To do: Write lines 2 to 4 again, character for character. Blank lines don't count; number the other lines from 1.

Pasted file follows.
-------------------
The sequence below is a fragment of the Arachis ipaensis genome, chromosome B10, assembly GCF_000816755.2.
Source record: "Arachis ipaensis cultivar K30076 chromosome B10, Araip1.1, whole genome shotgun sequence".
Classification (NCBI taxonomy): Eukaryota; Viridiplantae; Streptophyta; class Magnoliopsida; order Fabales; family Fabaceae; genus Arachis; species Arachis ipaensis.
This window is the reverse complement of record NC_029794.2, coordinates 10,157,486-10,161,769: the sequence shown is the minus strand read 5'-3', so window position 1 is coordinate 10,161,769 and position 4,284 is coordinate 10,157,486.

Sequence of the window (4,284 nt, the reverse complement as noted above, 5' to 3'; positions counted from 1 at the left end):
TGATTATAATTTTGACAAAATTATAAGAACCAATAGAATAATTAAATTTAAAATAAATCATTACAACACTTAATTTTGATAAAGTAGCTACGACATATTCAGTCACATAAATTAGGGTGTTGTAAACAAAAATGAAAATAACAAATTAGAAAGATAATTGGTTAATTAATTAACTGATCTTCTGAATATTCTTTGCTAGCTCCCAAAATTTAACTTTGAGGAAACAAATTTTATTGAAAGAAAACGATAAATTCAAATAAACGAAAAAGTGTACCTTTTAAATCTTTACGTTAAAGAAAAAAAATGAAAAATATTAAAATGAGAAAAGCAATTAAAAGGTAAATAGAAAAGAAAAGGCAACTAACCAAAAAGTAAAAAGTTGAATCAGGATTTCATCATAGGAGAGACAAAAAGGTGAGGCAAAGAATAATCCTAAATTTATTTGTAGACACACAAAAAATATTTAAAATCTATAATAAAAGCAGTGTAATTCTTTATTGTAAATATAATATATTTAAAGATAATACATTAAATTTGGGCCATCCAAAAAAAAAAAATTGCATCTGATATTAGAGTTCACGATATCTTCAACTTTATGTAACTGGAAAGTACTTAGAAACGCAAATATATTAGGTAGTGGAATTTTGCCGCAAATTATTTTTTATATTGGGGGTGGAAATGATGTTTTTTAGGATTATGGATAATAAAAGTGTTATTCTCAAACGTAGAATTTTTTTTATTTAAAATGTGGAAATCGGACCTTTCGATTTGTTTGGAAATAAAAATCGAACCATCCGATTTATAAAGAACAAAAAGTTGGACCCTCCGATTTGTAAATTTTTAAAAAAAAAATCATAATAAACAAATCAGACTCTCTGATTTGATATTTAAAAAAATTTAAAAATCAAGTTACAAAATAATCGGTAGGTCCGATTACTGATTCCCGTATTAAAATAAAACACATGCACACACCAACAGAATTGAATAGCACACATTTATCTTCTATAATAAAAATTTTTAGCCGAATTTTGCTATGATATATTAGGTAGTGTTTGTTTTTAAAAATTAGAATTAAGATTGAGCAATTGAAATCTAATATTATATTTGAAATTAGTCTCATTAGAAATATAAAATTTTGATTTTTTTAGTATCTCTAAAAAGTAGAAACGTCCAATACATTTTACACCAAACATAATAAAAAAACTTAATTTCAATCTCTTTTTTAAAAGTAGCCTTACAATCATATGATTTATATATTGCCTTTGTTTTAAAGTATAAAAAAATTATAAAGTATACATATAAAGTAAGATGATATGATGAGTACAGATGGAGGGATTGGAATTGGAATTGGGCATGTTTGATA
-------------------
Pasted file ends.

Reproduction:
Source record: "Arachis ipaensis cultivar K30076 chromosome B10, Araip1.1, whole genome shotgun sequence".
Classification (NCBI taxonomy): Eukaryota; Viridiplantae; Streptophyta; class Magnoliopsida; order Fabales; family Fabaceae; genus Arachis; species Arachis ipaensis.
This window is the reverse complement of record NC_029794.2, coordinates 10,157,486-10,161,769: the sequence shown is the minus strand read 5'-3', so window position 1 is coordinate 10,161,769 and position 4,284 is coordinate 10,157,486.